Shows with proven track records stay in demand

In a grimly and rapidly decling economic climate where few industries can clearly forecast their futures, the business of TV is no different and the overall pricing impact going into Mipcom remains to be seen.

While it’s clear advertising revenues are suffering, the downturn hasn’t had the same impact in every market or on every show, explains CBS Studios Intl. prexy Armando Nunez.

“You’re not going to put up color bars, so you still need content,” Nunez says. “So the demand for that content is still strong, but budgets are more constrained now.”

MGM worldwide television distribution co-prexy Gary Marenzi also sees varying types of recovery and strain across the world.

“It’s spotty,” he says, “and it depends on which territory you’re in with respect to pricing. There are signs of the Russian market coming back. There are signs in Australia of things coming back. It’s not clear when the recession will work itself out. But there really is an air of cautiousness overall.”

Nunez believes Western Europe is making a comeback as well, though it’s unclear “when the bounce back will take place or how high that bounce will be.”

For now, tighter purse strings are making for different buying decisions.

“People obviously don’t have the deep pockets they used to have, because it used to be that everything you had would get licensed,” says Twentieth Century Fox international TV distribution prexy Marion Edwards. “For the stuff they want, they’ll still pay — but now some content may just not actually get licensed.”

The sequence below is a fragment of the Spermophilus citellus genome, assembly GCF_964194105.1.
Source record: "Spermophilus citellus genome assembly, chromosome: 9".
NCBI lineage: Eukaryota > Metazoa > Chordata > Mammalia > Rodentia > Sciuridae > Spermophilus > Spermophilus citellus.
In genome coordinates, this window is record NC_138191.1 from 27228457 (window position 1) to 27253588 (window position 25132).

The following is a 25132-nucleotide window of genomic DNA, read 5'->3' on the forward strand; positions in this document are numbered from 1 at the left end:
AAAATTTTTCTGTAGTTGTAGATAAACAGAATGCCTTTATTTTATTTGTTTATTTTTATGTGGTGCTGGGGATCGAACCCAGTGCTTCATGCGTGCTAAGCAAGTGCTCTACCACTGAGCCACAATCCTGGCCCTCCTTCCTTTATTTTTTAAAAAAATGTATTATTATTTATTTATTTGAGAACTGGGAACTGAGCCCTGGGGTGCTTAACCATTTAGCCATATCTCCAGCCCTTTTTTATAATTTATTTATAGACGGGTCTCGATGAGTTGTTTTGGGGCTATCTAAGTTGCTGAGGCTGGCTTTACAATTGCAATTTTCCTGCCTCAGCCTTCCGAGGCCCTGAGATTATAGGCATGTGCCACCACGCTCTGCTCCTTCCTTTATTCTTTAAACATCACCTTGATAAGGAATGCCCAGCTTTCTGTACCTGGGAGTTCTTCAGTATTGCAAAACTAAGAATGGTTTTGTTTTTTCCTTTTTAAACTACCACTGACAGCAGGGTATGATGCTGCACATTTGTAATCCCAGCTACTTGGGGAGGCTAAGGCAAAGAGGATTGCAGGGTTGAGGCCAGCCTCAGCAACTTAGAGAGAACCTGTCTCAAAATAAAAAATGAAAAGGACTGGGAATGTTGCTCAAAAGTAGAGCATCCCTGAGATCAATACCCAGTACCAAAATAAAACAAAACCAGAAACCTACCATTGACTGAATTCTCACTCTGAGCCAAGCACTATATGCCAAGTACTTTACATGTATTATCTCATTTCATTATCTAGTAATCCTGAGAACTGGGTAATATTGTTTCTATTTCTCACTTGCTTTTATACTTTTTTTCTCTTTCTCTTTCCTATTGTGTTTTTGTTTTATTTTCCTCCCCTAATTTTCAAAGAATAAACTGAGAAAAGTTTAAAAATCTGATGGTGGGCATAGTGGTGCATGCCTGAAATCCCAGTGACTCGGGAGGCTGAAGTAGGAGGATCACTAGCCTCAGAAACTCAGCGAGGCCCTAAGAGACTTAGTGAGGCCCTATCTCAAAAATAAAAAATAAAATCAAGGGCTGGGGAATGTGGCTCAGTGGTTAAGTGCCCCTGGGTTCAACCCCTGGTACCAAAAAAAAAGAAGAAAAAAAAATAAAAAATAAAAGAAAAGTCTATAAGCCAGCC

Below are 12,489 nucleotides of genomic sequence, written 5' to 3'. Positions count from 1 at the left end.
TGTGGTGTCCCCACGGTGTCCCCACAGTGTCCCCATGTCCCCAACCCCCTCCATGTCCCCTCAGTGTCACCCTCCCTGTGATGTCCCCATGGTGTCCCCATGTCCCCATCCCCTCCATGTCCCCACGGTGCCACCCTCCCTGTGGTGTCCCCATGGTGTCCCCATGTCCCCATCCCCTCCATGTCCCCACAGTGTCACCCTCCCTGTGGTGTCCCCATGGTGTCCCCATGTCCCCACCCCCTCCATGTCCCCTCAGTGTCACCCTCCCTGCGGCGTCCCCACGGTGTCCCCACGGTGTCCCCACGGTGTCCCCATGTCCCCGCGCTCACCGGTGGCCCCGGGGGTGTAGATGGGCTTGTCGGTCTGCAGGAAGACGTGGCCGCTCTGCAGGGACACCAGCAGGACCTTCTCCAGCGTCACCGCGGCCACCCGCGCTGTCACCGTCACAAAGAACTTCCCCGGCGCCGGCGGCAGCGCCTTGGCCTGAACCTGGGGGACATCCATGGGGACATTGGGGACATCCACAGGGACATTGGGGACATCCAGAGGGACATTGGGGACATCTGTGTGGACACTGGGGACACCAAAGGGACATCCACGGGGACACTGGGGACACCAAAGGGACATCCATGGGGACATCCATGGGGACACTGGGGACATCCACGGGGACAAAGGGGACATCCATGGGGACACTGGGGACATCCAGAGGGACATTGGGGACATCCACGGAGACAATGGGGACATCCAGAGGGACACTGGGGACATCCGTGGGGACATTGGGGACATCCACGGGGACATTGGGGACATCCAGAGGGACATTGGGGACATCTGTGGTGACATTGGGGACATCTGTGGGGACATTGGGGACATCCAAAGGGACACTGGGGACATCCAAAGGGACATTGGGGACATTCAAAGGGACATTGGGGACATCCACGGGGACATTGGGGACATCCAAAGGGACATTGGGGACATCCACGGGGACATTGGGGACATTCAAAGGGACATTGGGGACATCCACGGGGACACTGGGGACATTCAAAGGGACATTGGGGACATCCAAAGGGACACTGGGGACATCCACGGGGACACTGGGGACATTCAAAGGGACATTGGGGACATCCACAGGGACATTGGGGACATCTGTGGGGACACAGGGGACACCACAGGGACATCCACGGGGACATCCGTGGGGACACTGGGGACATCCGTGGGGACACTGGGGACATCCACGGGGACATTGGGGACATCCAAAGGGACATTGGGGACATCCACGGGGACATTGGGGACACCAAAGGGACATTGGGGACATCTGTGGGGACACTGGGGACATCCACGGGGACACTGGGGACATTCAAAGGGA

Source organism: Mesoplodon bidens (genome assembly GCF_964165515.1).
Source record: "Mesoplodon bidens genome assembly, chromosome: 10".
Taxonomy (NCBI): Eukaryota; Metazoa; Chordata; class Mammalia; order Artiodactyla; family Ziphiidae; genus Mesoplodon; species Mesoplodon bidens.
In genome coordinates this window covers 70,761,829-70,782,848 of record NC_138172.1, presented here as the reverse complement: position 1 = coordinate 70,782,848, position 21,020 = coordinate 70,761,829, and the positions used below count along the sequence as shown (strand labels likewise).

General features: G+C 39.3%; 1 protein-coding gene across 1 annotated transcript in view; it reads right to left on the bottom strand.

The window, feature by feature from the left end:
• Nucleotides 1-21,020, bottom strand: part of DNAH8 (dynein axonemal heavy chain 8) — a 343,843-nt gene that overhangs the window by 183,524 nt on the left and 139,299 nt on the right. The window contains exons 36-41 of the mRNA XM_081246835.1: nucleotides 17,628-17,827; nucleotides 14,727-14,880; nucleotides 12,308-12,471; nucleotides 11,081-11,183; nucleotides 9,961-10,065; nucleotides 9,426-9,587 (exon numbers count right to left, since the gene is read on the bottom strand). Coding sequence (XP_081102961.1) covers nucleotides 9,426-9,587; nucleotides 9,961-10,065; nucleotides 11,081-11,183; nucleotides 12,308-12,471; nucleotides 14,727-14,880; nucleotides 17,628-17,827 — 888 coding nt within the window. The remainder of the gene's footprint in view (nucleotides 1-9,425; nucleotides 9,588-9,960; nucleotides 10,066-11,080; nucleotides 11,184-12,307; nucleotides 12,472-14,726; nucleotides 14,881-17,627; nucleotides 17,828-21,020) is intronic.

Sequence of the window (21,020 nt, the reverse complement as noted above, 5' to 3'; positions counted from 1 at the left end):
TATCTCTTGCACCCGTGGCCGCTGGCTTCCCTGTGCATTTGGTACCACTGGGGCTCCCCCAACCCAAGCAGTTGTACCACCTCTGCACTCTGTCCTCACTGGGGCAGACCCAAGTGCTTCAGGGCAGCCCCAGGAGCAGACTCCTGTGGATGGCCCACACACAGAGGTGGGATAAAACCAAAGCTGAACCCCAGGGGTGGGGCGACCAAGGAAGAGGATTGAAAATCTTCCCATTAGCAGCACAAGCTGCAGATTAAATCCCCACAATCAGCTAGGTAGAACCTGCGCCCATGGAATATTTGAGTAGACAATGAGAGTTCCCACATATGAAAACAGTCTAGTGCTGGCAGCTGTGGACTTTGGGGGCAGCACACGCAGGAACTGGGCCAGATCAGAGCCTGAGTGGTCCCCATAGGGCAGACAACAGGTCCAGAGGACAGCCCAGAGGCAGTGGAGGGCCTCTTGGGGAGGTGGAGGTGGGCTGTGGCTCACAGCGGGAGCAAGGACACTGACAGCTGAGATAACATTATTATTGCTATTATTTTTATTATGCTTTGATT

Shows with proven track records in ratings continue to be in demand, Edwards says. Programs with less going for them — fewer big names in their cast or unproven success — have a much harder time in the marketplace.

“We’ve never seen a recession like this. We’ve never seen a global meltdown like this,” Marenzi notes. “I’ve been through these cycles several times before this one, and it just makes the quality of the product and then windowing your product even more key to managing through the recession.”

Still, some would say caution in the TV markets isn’t exactly a new phenomenon.

“I don’t necessarily agree that everything is different now,” Nunez says. “This is a mature marketplace, our buyers are savvy, and it’s always been an atmosphere of careful buying. It’s only different in the degree of caution that things have changed.”

Looking back over the years leading up to this downturn, Kevin MacLellan — now Comcast Intl. Media Group prexy and former director of programming of HBO Intl. — thinks some of the previous price jumps may have been due to an expectation that new media and new forms of delivery would generate tremendous profits.

“After years of seeing double-digit increases in the 1990s and big increases even in the early 2000s, I think there was this optimism that somehow new media would bring us all this revenue,” MacLellan says. “That never happened. But I don’t think what’s happening now is just a correction due to that optimism. There are obviously more things happening than that right now.”

Many agree it’s difficult if not impossible to say when a recovery will happen or even what that recovery will look like, given changes to the overall world economy as well as emerging forms of delivery like mobile and Internet content.

“People are moving forward,” Edwards says. “We’re seeing a lot of markets in the early stages of recovery but, whether they will get back to the rates of the 1990s or the early 2000s, we just don’t know that yet.”

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